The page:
Amanda Jane Arizola, BA '03, MBA '10
I remember the first time I stepped on the UT campus; it was about 8am when we arrived in front of Jester after having been on the road since 4:30am from Fort Worth on a high school college campus day trip. This was the first time that I had gone on a trip without a relative and with a great group of friends and teachers. I remember feeling a bit overwhelmed and out of shape as we took the tour of the 40 Acres, but also knowing instantly that this was the campus that would offer the most opportunities for me and am I glad to have followed that instinct. The time that I spent on campus was the best growing and learning experience of my life.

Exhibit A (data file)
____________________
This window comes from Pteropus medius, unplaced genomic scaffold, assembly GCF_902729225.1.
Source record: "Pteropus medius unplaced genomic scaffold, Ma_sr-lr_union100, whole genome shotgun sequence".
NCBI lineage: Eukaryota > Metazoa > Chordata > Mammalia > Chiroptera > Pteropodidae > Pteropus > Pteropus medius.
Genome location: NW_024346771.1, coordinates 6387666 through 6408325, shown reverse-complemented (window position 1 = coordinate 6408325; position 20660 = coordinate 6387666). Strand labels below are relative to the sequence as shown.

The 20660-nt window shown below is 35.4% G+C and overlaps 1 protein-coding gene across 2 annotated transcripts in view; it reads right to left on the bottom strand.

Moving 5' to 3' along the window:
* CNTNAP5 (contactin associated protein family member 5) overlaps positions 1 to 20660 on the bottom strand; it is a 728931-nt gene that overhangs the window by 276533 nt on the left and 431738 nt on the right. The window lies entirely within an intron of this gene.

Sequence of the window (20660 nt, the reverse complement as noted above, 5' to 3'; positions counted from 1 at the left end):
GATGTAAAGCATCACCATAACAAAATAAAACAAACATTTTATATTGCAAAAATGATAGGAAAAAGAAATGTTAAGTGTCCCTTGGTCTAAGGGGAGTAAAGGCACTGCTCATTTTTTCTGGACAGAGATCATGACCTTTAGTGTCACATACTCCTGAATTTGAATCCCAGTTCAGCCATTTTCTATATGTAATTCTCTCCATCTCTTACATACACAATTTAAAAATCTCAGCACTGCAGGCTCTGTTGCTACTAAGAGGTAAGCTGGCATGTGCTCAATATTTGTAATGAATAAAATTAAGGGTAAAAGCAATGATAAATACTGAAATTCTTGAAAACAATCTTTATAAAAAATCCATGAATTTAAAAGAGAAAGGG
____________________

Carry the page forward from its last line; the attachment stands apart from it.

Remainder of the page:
UT was where I…
...was allowed to stretch my learning potential under amazing professors/mentors that are still teaching me to this day.
…created friendships that go beyond sisterhood into whole family life by rushing Kappa Delta Chi Sorority Incorporated a Latina Community Service Sorority as a freshmen and having the opportunity of having a wide range of friends that went beyond sorority life.
…was nurtured by the power of community and activism from strong organizations such as National Hispanic Institute, Hispanic Women’s Network of Texas and Las Comadres Para Las Americas.
…am part of an alumni network that is so strong that I can be on the other side of the world and still meet either a Texas EX or someone connected to the University of Texas at Austin.